Figure 2 provides data on the number of statements included in each round and the number of statements meeting consensus throughout the rounds. In round 1, 619 NTPLP statements and 292 TPLP statements were generated which were condensed down to 204 and 135 statements, respectively. Of the condensed statements, 96 were omitted in the NTPLP group as they did not meet the threshold for inclusion in round 2 (ie, only appeared once) and, in the TPLP group, 59 were omitted for the same reason. Of the statements included in round 2, 53% of NTPLP statements and 62% of TPLP statements met consensus and, in round 3, 45% of NTPLP statements and 44% of TPLP statements met consensus. The ‘no comment’ option was selected <21% of the time in the NTPLP group and <10% in the TPLP group.

Figure 2

Number of statements generated and included in each round and number of statements meeting consensus in each round. CS1, case study 1; CS2, case study 2; NTPLP, practitioners with no past experience of treating phantom limb pain; TPLP, practitioners with past experience of treating phantom limb pain.

Table 2 provides data on the questions which were included in round 3:13 questions in the NTPLP group and nine in the TPLP group. After completion of round 3, statements had met consensus and agreement for 7/12 questions (both for case studies 1 and 2) in the NTPLP group and, in the TPLP group, statements had met consensus for 8/12 questions (case study 1) and 10/12 questions (case study 2). The Wilcoxon matched pairs signed rank test showed good stability of results with no significant difference between rounds in 93.02% of NTPLP statements and 97.22% of TPLP statements.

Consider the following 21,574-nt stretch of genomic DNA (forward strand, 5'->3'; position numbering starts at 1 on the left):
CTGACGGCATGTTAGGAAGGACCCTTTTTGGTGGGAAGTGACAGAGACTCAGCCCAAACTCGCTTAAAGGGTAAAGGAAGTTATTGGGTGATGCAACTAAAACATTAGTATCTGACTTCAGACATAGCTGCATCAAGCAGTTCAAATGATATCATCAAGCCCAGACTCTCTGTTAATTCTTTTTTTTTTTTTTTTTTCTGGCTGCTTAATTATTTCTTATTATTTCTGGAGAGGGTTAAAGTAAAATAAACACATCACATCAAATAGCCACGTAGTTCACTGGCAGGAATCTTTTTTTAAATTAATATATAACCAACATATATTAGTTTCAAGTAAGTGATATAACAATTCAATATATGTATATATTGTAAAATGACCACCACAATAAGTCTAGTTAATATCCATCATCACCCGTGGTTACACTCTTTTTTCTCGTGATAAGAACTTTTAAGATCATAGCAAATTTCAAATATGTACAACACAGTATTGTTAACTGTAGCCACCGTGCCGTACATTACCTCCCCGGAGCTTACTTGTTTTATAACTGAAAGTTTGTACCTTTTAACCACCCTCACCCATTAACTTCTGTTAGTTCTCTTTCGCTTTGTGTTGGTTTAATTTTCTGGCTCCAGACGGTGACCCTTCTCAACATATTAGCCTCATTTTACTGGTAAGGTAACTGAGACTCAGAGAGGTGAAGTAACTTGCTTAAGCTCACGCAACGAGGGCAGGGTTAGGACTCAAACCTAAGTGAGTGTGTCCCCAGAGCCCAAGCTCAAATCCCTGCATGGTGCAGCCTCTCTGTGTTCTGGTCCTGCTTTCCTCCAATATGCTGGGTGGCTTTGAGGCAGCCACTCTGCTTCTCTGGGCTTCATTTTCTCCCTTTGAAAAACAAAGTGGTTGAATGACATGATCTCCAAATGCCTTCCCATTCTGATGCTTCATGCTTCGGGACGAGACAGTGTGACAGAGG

Table 2

Round 2 data on number of statements under each question which did and did not meet consensus and questions included in round 3

Details of the hypothetical case studies and statements which met consensus and agreement are provided in the online supplement.

Comparison of the NTPLP and TPLP statements showed that there were differences. The NTPLP group did not meet consensus on whether to treat using body acupuncture or body and auricular acupuncture and whether to treat the contralateral or both lower limbs. The TPLP group, however, achieved consensus on using auricular and body acupuncture on the contralateral limb. Additionally, the NTPLP group specified the acupuncture points: GV20, SP10, Four gates (a term for the bilateral point combination LR3 and LI4) and points on the lower back, taking a segmental approach to dermatomal pain (see final protocol, figure 3).